Get your copies now at Amazon, Barnes & Noble, Powell's or Indiebound.

12 responses to “How to Butterfly a Fish”

  1. Brady

    Interesting. When I butterfly my trout I start at the top and leave them connected at the belly. Much cleaner and easier to remove the backbone and ribs. Give it a try!

  2. David Smith

    Excellent series of images and how-to description. I’ve found deboning whole fish or game to be a very useful skill to cultivate, as it makes for some very visually impressive impressive dishes that are sure to make your dinner guests exclaim things like, “This looks so awesome! How did you get the bones out?” Perfect conversation fodder. great post…makes me want to go fishing right now!

  3. Jon B

    Another great post Hank… I will be trying this! What do you usually stuff it with and do you just use regular thread to sew the fish back up?

  4. Jeff @ Cheeseburger

    Thanks for the excellent guide Hank

  5. Yong

    This is awesome. I find all the bones in trout to be their biggest detriment but this looks pretty simple and easy to do.

  6. Amy S

    Great technique. I love to do this with trout and stuff with a combo of scallops, bacon and green onions. I think you should make a video of the technique and post it. I learned by watching a chef do this in a restaurant where I worked, but would have had a hard time with a written description. I think that means I’m left or right brained or something, or maybe just half. 🙂

  7. Cleve

    Alternate method I use with gilled and gutted fish (salmon and trout) is to remove the spine first. This allows easier access to remove the rib bones, which is typically where most most meat waste occurs.

    I cut along the spine through the rib bones (from head to tail), keeping the knife angled so the point does not pierce the skin of the fishes back. Once you’ve done this on both sides of the spine, you can snip the spine at head and tail and it pops right out. Then, you can lay the fish wide open and remove the ribs-cutting from spine to belly instead of belly to spine. Even on larger fish you can see through the membrane that separates the body cavity from the bones/meat, so you can watch your knife point as you cut to make sure you don’t cut deeply into the filet.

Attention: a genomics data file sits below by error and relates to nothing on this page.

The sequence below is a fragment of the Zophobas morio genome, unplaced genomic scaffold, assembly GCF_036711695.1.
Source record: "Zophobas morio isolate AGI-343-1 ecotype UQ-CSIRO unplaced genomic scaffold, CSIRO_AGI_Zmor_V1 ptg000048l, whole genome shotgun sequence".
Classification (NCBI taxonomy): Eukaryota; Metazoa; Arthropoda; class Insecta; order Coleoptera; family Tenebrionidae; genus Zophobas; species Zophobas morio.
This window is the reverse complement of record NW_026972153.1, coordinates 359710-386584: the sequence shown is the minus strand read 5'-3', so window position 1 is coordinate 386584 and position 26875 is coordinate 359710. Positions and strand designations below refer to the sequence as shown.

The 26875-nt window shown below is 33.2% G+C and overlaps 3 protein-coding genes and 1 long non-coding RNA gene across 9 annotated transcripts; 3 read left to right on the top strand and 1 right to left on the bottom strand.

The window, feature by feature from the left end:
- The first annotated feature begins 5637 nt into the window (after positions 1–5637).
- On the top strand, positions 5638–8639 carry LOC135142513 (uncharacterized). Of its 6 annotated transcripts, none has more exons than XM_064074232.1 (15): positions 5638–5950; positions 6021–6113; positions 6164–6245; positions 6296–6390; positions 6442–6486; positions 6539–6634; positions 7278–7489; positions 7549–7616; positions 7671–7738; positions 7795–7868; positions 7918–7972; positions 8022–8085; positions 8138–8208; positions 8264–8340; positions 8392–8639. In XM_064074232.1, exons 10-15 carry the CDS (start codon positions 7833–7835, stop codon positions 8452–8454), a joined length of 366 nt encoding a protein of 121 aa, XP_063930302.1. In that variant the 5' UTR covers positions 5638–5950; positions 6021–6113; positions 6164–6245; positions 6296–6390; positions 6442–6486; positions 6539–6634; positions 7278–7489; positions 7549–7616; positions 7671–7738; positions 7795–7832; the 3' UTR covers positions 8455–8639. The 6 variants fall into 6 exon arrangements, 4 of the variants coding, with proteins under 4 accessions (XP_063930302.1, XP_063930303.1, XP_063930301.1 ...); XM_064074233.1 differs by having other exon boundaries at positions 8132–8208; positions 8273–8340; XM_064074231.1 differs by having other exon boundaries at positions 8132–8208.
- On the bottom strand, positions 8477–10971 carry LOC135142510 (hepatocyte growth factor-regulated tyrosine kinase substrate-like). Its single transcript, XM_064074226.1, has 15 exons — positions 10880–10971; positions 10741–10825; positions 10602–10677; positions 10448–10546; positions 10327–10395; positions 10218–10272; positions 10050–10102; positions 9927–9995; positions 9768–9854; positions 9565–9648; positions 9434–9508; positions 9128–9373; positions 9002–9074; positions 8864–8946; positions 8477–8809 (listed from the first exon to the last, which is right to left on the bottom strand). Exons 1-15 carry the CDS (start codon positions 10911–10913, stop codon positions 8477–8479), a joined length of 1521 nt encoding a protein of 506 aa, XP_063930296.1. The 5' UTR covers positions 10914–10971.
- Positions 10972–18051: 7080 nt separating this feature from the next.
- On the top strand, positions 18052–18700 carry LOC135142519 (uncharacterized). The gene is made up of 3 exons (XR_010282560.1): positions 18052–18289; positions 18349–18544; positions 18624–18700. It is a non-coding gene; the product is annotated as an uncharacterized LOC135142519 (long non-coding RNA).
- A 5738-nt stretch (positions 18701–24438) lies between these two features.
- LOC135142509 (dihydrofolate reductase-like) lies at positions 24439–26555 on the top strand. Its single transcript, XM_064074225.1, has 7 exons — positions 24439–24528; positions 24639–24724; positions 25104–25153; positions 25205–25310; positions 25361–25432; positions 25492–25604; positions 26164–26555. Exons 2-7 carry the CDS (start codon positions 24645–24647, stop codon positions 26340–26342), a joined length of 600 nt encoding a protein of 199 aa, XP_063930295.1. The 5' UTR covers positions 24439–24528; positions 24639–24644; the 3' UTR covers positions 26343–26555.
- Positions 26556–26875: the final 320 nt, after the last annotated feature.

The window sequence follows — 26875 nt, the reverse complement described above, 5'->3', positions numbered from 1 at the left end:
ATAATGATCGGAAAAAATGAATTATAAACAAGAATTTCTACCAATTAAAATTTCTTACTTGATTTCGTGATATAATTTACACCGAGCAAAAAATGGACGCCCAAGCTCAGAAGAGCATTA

This maximizes retention of belly meat, and belly meat is the best (highest concentration of fat).

    To remove pin bones, lay the open fish meat side up on an inverted bowl. This caused the meat to pull back from the pin bones, exposing them so that you can pull them out with needle-nose pliers. Take care to pull the bones at the same angle they are protruding to minimize tearing the meat.

    Sorry for the giant comment. LOVE your blog.

  8. Wild Food: Butterflied, Pan-fried Rainbow Trout | Hunt/Fish/Play

    […] I didn’t want to fillet the fish and waste all that meat, since it was feeding the both of us. So I consulted Mr Hank Shaw’s blog, and lo. There was a tutorial on deboning a fish. […]

  9. Hugh

    For those who want the simplest, but not the most beautiful presentation, for trout and mackerel, these I have done frequently, scale, gut, and remove the gills, and wash the fish. Dry with some paper towels if frying, or if baking (my preference) , put fish on an aluminum foil lined baking sheet (makes clean up much easier) , and season the fish. I use just salt and some butter in the body cavity. I don’t see them up or skewer them closed. Bake the fish at 350 degrees for as long as needed (size of fish matters) so the meat is white and still moist. I then just peal back the top skin and remove the top filet cooked, then I remove the ribs and backbone, then plate the other filet! All the skins and heads get wrapped in the cooking foil and put in the freezer til trash day. It’s simple, but not sit down fancy with friends. Just good, skin and bone free eating! I really liked your blog though. It’s a better option for presentation and for cooking on a bar BQ grill! Thank you!

  10. more fish stuff | dropitintheocean

Leave a Reply